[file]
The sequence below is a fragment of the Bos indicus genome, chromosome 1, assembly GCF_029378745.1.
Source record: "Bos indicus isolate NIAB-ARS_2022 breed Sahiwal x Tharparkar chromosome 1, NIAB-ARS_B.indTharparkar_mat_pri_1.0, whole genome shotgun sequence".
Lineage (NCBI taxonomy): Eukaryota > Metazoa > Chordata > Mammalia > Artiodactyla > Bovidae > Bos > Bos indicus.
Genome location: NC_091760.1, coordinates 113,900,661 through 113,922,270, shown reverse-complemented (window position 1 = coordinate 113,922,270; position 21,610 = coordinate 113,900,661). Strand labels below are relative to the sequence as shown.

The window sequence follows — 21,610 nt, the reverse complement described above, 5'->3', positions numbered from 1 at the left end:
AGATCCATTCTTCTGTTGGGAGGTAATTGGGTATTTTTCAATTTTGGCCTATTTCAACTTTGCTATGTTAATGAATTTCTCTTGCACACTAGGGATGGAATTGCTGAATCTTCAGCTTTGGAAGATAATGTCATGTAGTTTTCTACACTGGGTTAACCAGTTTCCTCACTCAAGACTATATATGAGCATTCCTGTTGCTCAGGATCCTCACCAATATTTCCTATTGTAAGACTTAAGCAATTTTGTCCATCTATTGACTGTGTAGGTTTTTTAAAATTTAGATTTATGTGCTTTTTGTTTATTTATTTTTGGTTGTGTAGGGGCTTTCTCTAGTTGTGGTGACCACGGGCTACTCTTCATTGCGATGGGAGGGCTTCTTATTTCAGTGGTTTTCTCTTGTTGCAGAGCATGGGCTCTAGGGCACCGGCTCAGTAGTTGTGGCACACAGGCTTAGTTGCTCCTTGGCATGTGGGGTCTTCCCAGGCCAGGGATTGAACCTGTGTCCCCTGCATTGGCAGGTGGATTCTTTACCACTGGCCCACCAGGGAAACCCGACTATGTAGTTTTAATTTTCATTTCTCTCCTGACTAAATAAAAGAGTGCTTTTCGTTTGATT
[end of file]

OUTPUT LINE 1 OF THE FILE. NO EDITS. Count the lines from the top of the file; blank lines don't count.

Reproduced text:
The sequence below is a fragment of the Bos indicus genome, chromosome 1, assembly GCF_029378745.1.